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Biography - Salmon Phelps

HON. SALMON A. PHELPS, Judge of Bond County, and one of its honored and prominent residents, now residing in Greenville, is a native of the Empire State. He was born in Otsego County, June 2, 1817, and is a son of Joshua and Elizabeth (Peck) Phelps, who were natives of Connecticut. His father removed to New York about 1800, locating in Otsego County, where he engaged in farming, about nine miles from Cooperstown. The Phelps family is of English descent, but was founded in America at an early day. In 1848, Joshua Phelps emigrated to Illinois and resided in Bond County until his death. The mother died in Otsego County, N. Y., in 1819. They had a family of nine children, but only two are now living, Sarah and our subject. Salmon A. Phelps resided on the home farm in his native State until ten years of age, when he removed with his father to the village of Cooperstown, where his school life commenced. He there remained for four years, after which he became a student in the academy at Bloomfield, N. J.. and in 1834 entered Union College at Schenectady, N. Y, from which he was graduated in 1838. He carried off the honors, being valedictorian of his class, which enrolled ninety-five students. This college was then under the leadership of Dr. Knox. After completing his school life, Mr. Phelps engaged in teaching in a private academy in Steubenville, Ohio. Ere leaving New York, in fact when but a boy, he rode on the old Vanderbilt Railroad from Schenectady to Albany, the first road built in that part of the State. On leaving Ohio, he became Professor in a private academy at Woodville, Miss., for a year. While attending school and while teaching, he devoted his leisure hours to the study of law, and during his residence at Woodville he was admitted to the Bar, in 1841, and continued to practice in that place for several years.

Judge Phelps was married in 1841, to Miss Hannah H. Bulkley, of New York, who died in 1843, leaving one son, Alfred C., who enlisted during the late war as a private in the One Hundred and Thirtieth Illinois Infantry. After a year's service, he was transferred to another company and made First Lieutenant. He is now an attorney-at-law of Denver, Colo. The Judge was again married, in 1845, his second union being with Miss Caroline Bulkley, a sister of his first wife. Unto them were born four children, one of whom is now deceased, and the mother died in 1881. George B., the eldest child, was a soldier in 1864, and is a prominent lawyer of Leadville, Colo., and has been County Judge of Lake County, Colo., for a term of four years. Rev. Philo F. is a Presbyterian minister, now of Fresno, Cal., and Charles B. is engaged in farming among the mountains of Tennessee.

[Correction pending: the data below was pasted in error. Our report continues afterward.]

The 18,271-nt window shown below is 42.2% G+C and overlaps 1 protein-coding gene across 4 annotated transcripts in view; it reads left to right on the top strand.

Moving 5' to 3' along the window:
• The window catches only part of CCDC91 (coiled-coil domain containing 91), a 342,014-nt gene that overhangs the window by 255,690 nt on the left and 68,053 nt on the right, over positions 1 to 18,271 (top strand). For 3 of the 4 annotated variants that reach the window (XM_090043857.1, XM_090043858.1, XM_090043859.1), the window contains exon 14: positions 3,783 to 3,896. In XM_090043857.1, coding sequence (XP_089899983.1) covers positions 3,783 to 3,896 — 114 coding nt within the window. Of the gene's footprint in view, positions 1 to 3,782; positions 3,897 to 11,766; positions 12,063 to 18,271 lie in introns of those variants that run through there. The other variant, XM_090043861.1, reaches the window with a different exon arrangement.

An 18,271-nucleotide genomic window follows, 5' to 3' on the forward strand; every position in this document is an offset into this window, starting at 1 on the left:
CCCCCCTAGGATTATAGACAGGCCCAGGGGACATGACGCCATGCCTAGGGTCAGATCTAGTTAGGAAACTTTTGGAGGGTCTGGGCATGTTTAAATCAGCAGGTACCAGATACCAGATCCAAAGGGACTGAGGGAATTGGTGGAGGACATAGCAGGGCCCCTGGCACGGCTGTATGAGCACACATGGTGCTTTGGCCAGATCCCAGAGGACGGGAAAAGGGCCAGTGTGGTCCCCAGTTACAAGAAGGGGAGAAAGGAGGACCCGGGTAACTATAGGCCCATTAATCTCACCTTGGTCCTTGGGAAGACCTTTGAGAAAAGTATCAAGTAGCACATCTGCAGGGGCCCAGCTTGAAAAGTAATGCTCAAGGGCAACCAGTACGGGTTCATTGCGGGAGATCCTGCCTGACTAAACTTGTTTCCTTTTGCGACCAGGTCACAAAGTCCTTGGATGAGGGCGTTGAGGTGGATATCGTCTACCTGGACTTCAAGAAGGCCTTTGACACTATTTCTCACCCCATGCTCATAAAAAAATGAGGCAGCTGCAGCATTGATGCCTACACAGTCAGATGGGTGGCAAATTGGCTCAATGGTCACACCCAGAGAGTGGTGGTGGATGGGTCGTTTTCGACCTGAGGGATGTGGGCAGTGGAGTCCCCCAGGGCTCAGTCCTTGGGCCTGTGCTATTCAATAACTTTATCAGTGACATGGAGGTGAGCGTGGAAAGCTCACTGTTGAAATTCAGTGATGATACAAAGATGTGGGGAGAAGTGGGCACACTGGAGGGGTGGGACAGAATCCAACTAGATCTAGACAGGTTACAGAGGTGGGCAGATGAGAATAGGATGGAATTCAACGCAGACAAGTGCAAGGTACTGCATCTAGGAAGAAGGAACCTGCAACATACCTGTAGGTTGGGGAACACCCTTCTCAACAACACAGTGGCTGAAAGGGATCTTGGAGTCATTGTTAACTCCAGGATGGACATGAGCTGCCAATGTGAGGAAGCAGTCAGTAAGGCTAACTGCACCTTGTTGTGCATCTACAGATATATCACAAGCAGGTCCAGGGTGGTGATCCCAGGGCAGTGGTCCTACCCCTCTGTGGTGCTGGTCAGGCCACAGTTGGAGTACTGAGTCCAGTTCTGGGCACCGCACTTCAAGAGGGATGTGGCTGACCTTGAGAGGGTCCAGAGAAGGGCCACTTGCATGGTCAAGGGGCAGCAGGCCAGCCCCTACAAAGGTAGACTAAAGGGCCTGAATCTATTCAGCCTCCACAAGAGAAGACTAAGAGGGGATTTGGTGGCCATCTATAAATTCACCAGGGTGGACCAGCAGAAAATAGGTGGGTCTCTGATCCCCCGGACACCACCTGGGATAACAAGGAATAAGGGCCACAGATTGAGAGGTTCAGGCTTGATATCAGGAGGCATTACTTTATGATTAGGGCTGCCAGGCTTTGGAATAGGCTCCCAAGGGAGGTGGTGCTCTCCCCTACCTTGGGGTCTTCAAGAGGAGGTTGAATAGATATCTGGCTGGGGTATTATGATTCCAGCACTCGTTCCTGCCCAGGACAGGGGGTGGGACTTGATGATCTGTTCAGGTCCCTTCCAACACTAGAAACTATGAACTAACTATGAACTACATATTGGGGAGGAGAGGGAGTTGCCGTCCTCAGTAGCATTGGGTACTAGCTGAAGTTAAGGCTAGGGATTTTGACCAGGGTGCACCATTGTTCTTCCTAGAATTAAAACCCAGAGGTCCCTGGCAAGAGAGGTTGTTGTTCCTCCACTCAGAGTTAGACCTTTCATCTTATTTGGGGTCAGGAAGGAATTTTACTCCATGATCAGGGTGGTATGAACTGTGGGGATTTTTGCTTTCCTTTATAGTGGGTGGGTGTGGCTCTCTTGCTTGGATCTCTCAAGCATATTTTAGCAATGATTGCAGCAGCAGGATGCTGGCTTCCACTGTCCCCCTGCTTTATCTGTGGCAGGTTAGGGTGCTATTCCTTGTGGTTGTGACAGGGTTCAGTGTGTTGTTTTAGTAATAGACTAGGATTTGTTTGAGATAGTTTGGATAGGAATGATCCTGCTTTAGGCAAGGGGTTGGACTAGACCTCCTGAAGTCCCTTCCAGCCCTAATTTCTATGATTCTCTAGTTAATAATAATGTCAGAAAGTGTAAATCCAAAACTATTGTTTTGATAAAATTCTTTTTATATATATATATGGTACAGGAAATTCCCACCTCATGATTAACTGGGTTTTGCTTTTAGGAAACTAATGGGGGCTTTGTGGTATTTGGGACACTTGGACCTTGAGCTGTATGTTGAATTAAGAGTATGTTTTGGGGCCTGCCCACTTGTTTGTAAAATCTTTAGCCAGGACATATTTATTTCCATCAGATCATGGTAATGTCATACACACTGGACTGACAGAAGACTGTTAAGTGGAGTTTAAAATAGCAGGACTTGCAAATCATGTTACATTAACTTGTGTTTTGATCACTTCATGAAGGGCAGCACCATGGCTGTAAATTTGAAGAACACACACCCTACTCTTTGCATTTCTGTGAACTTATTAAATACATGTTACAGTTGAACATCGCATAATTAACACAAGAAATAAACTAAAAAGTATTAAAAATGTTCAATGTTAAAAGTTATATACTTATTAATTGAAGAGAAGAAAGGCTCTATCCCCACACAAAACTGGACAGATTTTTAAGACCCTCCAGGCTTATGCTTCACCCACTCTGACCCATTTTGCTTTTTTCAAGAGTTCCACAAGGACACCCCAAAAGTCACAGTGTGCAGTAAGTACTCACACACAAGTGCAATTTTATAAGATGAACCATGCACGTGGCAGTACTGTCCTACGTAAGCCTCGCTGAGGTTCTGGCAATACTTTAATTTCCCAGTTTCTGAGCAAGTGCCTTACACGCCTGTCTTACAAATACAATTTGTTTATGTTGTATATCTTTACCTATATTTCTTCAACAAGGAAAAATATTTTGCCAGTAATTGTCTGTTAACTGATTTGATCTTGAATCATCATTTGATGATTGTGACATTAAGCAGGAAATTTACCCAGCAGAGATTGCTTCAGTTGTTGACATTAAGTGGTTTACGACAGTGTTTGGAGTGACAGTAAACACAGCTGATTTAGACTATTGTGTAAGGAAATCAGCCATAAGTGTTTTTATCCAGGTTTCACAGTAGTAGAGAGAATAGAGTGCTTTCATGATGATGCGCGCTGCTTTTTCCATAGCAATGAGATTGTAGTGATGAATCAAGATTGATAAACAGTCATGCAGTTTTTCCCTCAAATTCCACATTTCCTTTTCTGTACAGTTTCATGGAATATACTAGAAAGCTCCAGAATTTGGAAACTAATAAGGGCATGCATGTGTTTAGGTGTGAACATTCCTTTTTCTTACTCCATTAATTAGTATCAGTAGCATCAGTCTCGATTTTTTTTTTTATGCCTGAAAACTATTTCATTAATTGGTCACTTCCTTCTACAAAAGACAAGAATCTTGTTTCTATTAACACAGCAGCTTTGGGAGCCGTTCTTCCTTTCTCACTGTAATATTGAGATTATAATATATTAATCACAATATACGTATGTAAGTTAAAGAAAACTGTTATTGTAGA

It was in 1844 that Mr. Phelps came to Bond County, but he did not permanently locate here until the summer of the following year. He is the oldest legal practitioner in the village. On coming to this county, he purchased land in Pocahontas Precinct, and has always owned land in the county. It was not long before he established a high reputation as a lawyer, and since that time he has ranked as one of the leading lawyers of the Bond County Bar. During his early residence here, he served for twelve years as Justice of the Peace, and was attorney for the Vandalia Railroad Company. In 1890, he was elected County Judge, and by his able administration of affairs has won the commendations of all. His rulings are just and show careful study and thoroughly-weighed evidence. In politics, he is a stalwart Republican, and probably no citizen has done more for the county than he. During the Rebellion, he was a stanch friend to the Union, and did much toward raising troops and fitting them for service. His life has been ruled by upright and honorable principles. Everywhere he goes he makes friends, and he is respected and loved by all who know him.

Extracted 04 Dec 2016 by Norma Hass from 1892 Portrait and Biographical Record of Montgomery and Bond Counties, Illinois, pages 166-168.

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